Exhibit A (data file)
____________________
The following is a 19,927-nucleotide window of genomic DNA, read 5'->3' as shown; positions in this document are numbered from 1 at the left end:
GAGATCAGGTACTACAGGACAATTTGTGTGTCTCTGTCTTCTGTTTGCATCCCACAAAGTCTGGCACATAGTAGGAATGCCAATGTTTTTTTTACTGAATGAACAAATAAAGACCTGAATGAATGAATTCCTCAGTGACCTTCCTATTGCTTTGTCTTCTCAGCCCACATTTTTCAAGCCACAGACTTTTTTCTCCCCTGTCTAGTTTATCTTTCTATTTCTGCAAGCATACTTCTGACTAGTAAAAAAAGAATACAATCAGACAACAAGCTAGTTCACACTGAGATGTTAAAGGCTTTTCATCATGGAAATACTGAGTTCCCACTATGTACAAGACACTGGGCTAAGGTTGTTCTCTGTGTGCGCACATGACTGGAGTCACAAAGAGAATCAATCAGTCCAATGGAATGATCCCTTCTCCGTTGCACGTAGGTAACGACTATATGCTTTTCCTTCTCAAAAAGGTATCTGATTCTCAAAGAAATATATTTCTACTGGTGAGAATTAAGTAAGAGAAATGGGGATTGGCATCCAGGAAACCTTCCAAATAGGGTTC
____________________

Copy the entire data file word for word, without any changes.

The following is a 19,927-nucleotide window of genomic DNA, read 5'->3' as shown; positions in this document are numbered from 1 at the left end:
GAGATCAGGTACTACAGGACAATTTGTGTGTCTCTGTCTTCTGTTTGCATCCCACAAAGTCTGGCACATAGTAGGAATGCCAATGTTTTTTTTACTGAATGAACAAATAAAGACCTGAATGAATGAATTCCTCAGTGACCTTCCTATTGCTTTGTCTTCTCAGCCCACATTTTTCAAGCCACAGACTTTTTTCTCCCCTGTCTAGTTTATCTTTCTATTTCTGCAAGCATACTTCTGACTAGTAAAAAAAGAATACAATCAGACAACAAGCTAGTTCACACTGAGATGTTAAAGGCTTTTCATCATGGAAATACTGAGTTCCCACTATGTACAAGACACTGGGCTAAGGTTGTTCTCTGTGTGCGCACATGACTGGAGTCACAAAGAGAATCAATCAGTCCAATGGAATGATCCCTTCTCCGTTGCACGTAGGTAACGACTATATGCTTTTCCTTCTCAAAAAGGTATCTGATTCTCAAAGAAATATATTTCTACTGGTGAGAATTAAGTAAGAGAAATGGGGATTGGCATCCAGGAAACCTTCCAAATAGGGTTC